How much more will the internet change financial services?
By Artem Tymoshenko, CEO, Maxpay
The internet has fundamentally changed almost every industry.
Whether as the result of Google providing hyperefficient search results, online tracking facilitating supply chain management, or Apple digitizing the distribution of media and communication, we do things today in vastly different ways than we did 20 years ago.
One area that has lagged in innovation is financial services. Though money is inherently a conservative market, many predicted some time ago that providers would innovate quickly or be replaced.
This has proven not to be the case as banks and insurance companies are still in command of all five sectors of finance: lending; capital markets; insurance; asset management; and payments.
There are plenty of potential game changers in the works to take on the giants of the industry. These innovative products and startups may set the standard for a revolution in the financial industry in the same way that YouTube and Netflix set a new standard for the consumption of video content.
We have seen an attempt by key players to digitize some of front-end processes in the financial industry, such as onboarding, distribution, sales and underwriting, but we are just beginning to see the digitization of back office processes. The real change will happen when the industry begins to reevaluate the very concepts of money and assets.
Bitcoin, for example, changes the notion of what money is and how it is traded. Not it enables users not only to anonymously trade digital currency, but also to make micropayments efficiently without the risk that someone might artificially inflate or deflate the money supply.
While bitcoin itself is still viewed as a curiosity, its underlying blockchain technology is taking the financial world by storm.
Perhaps the most enticing aspect of the blockchain is that it provides a secure path to transparency. Anything that can be expressed digitally can be securely stored in a way that is completely transparent to everyone who uses the platform.
Sweden has already started testing a system that would enable the country to completely digitize land titling. Real estate is an especially apt candidate for the process.
The current process of verifying land ownership, placing funds in escrow and hiring lawyers to confirm and reconfirm contract details, takes months to complete. Entering land titles into a blockchain and digitizing the contracts could shorten this process to a matter of hours and drastically reduce the cost, which now runs into thousands of dollars for a single land transfer.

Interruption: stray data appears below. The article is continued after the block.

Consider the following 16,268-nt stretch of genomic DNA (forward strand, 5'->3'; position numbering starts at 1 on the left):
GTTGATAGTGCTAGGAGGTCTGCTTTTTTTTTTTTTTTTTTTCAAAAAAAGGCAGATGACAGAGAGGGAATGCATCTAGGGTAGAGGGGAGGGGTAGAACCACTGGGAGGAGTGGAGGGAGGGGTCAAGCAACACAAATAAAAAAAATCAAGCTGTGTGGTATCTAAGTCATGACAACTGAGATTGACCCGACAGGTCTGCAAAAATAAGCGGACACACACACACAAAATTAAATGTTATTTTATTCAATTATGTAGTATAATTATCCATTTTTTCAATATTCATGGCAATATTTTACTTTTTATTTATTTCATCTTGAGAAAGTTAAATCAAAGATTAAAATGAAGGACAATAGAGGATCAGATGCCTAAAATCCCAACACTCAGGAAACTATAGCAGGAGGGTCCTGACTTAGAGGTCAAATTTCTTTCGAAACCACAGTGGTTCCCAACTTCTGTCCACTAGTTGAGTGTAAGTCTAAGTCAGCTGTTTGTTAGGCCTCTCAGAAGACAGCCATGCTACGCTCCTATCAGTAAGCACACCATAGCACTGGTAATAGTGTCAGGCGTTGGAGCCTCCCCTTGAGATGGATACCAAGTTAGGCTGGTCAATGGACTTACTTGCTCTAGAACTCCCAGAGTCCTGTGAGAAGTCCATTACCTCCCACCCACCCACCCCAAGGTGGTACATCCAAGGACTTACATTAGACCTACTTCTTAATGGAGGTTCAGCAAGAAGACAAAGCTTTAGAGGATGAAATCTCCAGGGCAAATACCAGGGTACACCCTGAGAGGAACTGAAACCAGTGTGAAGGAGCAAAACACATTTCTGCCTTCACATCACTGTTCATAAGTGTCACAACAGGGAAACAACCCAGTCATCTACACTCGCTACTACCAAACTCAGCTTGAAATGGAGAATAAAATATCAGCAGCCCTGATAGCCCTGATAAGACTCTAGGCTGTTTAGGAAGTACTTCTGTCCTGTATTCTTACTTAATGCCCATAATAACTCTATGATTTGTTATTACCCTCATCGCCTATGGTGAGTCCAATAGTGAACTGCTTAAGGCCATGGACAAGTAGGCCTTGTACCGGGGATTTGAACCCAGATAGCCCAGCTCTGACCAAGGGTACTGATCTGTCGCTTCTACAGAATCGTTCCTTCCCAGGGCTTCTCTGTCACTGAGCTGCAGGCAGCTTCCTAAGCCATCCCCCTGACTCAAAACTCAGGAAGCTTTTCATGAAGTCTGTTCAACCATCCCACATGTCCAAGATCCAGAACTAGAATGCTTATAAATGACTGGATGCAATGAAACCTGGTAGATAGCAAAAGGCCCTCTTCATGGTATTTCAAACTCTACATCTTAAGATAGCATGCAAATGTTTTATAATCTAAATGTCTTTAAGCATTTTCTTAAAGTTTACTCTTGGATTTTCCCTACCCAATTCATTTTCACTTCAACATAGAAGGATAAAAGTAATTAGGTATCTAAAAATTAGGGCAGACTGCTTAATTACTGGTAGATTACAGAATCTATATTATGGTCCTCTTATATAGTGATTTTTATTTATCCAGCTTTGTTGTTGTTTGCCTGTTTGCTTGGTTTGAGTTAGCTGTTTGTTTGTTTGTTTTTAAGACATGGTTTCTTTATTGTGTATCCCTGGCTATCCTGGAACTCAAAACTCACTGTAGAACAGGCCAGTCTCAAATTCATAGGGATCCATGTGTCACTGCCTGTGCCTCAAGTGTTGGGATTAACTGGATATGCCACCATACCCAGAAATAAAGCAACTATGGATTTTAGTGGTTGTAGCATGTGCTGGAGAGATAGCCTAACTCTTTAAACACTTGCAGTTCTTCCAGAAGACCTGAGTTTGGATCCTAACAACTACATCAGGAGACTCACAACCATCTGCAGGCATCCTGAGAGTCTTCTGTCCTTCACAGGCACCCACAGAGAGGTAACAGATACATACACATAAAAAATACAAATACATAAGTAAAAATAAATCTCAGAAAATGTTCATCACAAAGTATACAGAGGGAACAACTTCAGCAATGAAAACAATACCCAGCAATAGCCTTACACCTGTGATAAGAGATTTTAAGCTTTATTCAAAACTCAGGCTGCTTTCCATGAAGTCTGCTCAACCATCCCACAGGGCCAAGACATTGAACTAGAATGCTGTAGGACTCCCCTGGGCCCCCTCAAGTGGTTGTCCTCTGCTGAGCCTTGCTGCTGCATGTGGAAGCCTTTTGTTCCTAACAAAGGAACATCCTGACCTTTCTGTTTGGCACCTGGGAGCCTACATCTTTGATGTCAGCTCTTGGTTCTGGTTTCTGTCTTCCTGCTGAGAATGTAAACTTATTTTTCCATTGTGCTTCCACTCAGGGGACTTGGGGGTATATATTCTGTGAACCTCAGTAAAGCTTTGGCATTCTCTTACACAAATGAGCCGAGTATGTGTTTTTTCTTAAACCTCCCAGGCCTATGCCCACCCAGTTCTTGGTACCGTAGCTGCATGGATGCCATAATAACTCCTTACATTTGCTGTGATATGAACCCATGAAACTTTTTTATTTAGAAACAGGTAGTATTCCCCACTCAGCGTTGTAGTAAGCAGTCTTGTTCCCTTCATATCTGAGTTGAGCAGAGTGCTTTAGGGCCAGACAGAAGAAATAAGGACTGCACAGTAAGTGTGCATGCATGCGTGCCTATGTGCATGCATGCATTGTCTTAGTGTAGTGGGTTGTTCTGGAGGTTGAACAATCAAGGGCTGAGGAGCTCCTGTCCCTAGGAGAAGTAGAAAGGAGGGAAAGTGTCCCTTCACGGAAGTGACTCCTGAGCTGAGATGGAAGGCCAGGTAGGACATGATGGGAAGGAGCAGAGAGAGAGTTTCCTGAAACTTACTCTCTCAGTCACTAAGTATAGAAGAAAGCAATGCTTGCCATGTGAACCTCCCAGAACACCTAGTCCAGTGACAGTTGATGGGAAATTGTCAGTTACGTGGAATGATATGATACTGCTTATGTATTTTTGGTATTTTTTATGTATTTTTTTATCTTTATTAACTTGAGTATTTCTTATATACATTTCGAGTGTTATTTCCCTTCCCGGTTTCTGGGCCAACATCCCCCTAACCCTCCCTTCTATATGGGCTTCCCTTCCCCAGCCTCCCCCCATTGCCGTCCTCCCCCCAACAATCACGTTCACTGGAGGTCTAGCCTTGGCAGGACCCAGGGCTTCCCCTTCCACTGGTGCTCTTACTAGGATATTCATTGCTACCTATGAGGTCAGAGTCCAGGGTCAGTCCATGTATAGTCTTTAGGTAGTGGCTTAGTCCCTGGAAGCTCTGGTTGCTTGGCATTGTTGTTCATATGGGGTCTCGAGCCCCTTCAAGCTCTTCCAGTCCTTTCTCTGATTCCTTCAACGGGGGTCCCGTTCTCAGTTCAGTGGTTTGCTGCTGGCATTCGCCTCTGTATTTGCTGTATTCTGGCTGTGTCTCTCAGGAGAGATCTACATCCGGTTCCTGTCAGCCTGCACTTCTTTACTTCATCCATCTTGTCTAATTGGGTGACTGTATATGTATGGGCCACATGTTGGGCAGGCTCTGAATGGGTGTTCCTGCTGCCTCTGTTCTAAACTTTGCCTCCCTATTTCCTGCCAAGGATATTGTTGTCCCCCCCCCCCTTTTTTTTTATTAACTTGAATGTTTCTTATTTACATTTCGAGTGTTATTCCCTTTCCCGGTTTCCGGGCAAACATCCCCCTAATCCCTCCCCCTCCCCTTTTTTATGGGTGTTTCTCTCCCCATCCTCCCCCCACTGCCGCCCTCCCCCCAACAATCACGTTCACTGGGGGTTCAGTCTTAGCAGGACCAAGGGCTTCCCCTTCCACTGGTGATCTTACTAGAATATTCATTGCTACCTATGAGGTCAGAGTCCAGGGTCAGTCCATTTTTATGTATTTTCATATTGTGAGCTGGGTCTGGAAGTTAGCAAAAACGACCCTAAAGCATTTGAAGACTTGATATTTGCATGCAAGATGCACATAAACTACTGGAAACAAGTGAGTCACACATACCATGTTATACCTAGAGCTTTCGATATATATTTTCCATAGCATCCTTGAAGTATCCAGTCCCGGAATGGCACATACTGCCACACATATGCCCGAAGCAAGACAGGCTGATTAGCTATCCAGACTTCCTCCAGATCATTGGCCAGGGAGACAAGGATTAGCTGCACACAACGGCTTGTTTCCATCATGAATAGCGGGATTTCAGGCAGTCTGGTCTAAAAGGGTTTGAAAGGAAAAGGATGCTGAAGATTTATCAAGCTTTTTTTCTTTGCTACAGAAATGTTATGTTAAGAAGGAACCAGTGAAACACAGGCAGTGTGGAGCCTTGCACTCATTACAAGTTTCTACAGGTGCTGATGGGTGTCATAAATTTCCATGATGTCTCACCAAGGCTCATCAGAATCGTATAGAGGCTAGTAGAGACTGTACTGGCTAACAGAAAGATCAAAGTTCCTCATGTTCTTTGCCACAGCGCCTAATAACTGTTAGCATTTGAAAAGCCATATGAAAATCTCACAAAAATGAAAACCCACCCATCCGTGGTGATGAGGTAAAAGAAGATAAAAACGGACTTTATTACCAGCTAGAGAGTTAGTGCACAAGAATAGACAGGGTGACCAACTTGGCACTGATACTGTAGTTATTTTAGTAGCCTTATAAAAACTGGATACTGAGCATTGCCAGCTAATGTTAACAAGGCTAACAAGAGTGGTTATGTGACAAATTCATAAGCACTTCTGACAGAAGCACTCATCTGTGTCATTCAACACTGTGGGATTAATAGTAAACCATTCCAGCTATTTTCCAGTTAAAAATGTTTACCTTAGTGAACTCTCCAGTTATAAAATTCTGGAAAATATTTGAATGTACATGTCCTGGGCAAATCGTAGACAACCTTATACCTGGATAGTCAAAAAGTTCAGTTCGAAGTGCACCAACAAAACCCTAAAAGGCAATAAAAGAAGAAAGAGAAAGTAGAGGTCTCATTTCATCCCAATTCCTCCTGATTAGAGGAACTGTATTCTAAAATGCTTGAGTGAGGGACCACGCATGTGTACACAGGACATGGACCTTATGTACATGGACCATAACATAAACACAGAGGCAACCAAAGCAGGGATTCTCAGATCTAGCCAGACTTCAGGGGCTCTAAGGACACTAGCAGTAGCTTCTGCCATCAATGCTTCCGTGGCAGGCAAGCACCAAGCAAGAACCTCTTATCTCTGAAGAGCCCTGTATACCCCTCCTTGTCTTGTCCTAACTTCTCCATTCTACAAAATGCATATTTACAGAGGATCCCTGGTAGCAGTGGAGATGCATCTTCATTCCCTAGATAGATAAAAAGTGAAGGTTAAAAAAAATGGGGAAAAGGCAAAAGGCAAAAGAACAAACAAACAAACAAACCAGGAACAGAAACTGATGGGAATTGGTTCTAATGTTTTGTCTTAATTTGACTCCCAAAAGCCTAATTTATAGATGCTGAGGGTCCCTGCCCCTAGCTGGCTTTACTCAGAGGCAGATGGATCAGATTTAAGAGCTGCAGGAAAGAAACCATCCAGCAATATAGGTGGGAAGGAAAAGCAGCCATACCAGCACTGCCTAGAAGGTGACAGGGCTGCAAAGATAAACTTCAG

The International Blockchain Real Estate Association, a California-based advocacy group, has been calling for an overhaul of the current archaic land titling system used by most of the world.
The IBREA mandate asserts that, "Performing payment, escrow, and title on the blockchain will take real estate from the 17th to the 21st century. By using Bitcoin, we can reduce costs, stamp out fraud, speed up transactions, democratize investing, increase financial privacy, internationalize markets, reemphasize equity and make real estate a liquid asset."
Real estate is not the only service that is in desperate need of the transparency and liquidity the blockchain can provide.
Since 1971, the Nasdaq has tried to harness technology to increase liquidity of financial assets. As opposed to in-person auction trades used by the NYSE, all trades on the Nasdaq are electronic.
Now the exchange wants to take its game to the next level by entering the stocks into a blockchain. This would allow traders to move assets instantaneously and transparently from buyer to seller without involving an exchange house, all while maintaining the security of the transaction.
This type of fundamental shift in what stock is and how it changes hands could open the market further to individuals and democratize the governance of the companies that issue stock — for example, by allowing shareholders to vote digitally on key issues.
Intellectual property is another asset that could move to the blockchain. One company, Ascribe, allows creators to share their work knowing that their authorship claim is secured, and allows buyers to purchase that work knowing that they can collect and truly own it.
As these new technologies gain the confidence of consumers, the real revolution in the financial industry can begin to unfold.
The era of banks and governments controlling the value and exchange of assets is coming to a close. Just as the few major networks that used to control news and entertainment are being supplanted, the centralized banks that control the way we acquire and store assets are being subverted.
What will the future look like? I don't know, but I am sure that when we look back in 20 or 30 years from now, today's processes will seem as outdated and quaint as the idea of driving to Blockbuster to rent the movie of the week.